Princeton Glacier, Nassau Fjord

Princeton Glacier, Nassau Fjord

by | Jul 14, 2023

Princeton Glacier is on the east side of the Kenai Peninsula, about 37 miles (60 km) south-southeast of Whittier and 38 miles (61 km) east-northeast of Seward, Alaska. The glacier starts in the Sargent Icefield and then flows southeast for 5 miles (8 km) to its terminus at a lake about 2 miles (3.2 km) north of Nassau Fjord. The glacier was named in 1909 for Princeton University by George Perkins of the U.S. Coast and Geodetic Survey.

Much of the Prince William Sound region is rimmed by mountains dissected by fjords. These fjords were occupied by ice during the Pleistocene until around 10,000 ago, and some glaciers still maintain iceberg calving margins. During the past century, the terminal margins of these glaciers have fluctuated with episodes of glacial advance about 3600 ago, in the 7th century, and most recently between 1300 and 1850, a period known as the Little Ice Age. Records of glacial fluctuations can provide insights into decadal to centennial-scale climate variations and their causes. Research has shown that in many cases a calendar date can be assigned to a glacial advance based on dating trees affected by glacial processes.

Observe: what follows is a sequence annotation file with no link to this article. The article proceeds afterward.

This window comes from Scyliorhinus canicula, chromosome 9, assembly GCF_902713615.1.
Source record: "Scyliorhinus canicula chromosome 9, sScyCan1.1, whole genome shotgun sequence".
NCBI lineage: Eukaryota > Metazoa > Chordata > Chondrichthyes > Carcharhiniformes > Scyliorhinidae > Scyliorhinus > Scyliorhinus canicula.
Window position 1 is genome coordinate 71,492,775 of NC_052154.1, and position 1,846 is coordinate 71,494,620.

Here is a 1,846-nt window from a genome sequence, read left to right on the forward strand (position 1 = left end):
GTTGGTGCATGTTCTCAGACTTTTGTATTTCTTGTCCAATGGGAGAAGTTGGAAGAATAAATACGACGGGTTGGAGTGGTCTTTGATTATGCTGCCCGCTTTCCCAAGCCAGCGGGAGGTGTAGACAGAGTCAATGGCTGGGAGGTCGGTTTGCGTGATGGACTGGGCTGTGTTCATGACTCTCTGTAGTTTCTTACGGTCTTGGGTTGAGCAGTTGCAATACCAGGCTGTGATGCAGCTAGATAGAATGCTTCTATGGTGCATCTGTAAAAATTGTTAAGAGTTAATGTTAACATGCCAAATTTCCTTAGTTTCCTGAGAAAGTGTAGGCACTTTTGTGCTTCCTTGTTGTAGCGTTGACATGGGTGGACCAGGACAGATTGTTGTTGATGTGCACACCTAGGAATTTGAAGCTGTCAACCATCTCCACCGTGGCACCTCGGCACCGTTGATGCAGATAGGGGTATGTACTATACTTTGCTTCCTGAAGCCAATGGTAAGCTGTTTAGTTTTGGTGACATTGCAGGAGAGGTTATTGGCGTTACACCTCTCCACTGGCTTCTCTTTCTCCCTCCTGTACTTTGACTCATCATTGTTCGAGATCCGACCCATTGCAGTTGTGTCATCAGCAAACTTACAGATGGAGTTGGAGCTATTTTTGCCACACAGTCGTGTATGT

The Princeton Glacier valley is currently devoid of living spruce or hemlock older than a few decades; however, abundant subfossil hemlock logs within a kilometer of the 1993 terminus attest to a previously extensive forest. Tree ring aging provides a chronology of the interaction between these forests and glacial activity. The data show that the glacial record of western Prince William Sound over the past 1000 years is remarkably similar on timescales of decades to other glacial histories around the Gulf of Alaska. The tight age control using tree-ring cross-dating allows for the recognition of these synchronous glacial advances and provides a strong basis to compare with other climate proxy data from coastal sites along the Northeast Pacific. Read more here and here. Explore more of Princeton Glacier here:

About the background graphic

This ‘warming stripe’ graphic is a visual representation of the change in global temperature from 1850 (top) to 2022 (bottom). Each stripe represents the average global temperature for one year. The average temperature from 1971-2000 is set as the boundary between blue and red. The color scale goes from -0.7°C to +0.7°C. The data are from the UK Met Office HadCRUT4.6 dataset. 

Credit: Professor Ed Hawkins (University of Reading). Click here for more information about the #warmingstripes.

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